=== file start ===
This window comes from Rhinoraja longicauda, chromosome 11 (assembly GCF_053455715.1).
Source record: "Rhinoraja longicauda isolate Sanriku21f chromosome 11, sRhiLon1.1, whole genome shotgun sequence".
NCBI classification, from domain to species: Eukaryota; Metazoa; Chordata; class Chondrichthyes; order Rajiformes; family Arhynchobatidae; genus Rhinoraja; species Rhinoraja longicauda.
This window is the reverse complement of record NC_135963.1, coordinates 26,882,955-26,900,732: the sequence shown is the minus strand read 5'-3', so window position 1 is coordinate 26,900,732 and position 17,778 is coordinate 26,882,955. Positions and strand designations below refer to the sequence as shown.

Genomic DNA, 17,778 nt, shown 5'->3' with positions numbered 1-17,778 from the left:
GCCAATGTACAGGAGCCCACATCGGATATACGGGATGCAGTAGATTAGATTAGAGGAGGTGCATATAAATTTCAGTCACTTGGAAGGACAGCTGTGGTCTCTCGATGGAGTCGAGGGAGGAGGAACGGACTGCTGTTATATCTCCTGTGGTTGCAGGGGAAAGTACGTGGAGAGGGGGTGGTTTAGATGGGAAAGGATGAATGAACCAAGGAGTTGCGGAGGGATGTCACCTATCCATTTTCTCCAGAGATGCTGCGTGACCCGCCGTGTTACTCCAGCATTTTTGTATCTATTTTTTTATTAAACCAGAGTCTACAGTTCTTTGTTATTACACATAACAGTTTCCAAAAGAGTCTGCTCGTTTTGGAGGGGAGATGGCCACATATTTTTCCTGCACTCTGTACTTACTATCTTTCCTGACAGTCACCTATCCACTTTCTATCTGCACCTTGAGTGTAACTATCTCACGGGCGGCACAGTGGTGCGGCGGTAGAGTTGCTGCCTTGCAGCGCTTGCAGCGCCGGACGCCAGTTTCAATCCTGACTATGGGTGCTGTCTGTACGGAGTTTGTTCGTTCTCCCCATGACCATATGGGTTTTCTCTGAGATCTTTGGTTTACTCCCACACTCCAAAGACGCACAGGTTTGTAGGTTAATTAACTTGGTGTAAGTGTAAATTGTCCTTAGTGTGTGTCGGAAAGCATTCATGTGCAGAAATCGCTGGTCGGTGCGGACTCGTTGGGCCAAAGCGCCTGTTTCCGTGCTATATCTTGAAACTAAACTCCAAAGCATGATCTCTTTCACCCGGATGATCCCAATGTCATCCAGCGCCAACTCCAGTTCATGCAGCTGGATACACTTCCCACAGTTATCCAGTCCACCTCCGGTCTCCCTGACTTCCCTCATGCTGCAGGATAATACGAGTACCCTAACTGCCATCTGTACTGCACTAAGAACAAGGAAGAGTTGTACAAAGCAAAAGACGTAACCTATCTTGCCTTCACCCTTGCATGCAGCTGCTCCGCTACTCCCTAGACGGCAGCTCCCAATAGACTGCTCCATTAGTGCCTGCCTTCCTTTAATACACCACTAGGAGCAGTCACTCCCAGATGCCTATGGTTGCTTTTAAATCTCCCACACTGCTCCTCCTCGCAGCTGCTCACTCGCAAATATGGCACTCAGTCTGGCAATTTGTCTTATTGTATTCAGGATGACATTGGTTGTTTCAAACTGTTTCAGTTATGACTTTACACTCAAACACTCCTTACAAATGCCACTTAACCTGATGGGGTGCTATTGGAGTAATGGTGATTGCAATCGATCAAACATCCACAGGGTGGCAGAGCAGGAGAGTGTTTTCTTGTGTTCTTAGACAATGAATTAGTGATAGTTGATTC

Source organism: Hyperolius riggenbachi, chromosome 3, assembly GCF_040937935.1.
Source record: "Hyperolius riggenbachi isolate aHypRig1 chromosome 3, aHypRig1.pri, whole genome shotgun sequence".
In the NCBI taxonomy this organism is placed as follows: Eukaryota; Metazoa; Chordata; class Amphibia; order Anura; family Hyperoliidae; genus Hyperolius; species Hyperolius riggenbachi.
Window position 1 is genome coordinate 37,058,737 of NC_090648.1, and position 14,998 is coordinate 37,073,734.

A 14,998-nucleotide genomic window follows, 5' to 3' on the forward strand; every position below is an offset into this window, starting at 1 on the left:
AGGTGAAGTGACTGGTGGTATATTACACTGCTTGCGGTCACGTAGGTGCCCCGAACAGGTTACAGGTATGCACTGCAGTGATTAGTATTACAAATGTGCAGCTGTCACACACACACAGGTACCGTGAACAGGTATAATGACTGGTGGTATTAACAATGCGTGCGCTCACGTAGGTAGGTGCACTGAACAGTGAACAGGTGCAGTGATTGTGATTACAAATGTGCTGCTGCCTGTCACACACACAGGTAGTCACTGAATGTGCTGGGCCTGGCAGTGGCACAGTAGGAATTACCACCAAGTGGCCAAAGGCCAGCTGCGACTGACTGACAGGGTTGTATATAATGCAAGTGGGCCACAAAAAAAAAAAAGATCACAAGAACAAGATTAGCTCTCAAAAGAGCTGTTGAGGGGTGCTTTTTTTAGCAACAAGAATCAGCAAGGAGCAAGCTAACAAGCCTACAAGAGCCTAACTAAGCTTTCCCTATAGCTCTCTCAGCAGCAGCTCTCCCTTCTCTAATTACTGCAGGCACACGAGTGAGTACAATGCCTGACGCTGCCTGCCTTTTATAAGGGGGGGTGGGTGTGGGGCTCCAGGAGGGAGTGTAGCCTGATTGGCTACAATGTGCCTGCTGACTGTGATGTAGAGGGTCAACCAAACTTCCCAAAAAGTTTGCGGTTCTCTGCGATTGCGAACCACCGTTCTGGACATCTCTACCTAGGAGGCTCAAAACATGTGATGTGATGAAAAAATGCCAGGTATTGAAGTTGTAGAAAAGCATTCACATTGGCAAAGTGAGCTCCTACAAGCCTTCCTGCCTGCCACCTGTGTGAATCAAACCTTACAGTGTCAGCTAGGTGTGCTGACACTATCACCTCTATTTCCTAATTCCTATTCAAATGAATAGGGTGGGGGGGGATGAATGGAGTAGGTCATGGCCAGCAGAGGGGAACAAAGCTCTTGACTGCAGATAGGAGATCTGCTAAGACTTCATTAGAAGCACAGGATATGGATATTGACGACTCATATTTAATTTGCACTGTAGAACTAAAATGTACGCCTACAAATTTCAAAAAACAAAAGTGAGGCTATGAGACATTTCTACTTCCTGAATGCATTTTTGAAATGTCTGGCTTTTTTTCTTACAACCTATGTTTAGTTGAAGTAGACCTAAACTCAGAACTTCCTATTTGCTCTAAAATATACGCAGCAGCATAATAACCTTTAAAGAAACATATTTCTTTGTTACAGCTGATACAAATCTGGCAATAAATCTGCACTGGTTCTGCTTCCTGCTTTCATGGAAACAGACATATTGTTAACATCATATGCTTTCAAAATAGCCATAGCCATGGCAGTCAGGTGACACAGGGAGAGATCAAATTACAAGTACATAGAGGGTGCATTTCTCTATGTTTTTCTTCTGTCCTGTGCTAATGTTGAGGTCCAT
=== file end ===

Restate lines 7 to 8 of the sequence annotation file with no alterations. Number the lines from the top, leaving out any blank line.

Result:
Source organism: Hyperolius riggenbachi, chromosome 3, assembly GCF_040937935.1.
Source record: "Hyperolius riggenbachi isolate aHypRig1 chromosome 3, aHypRig1.pri, whole genome shotgun sequence".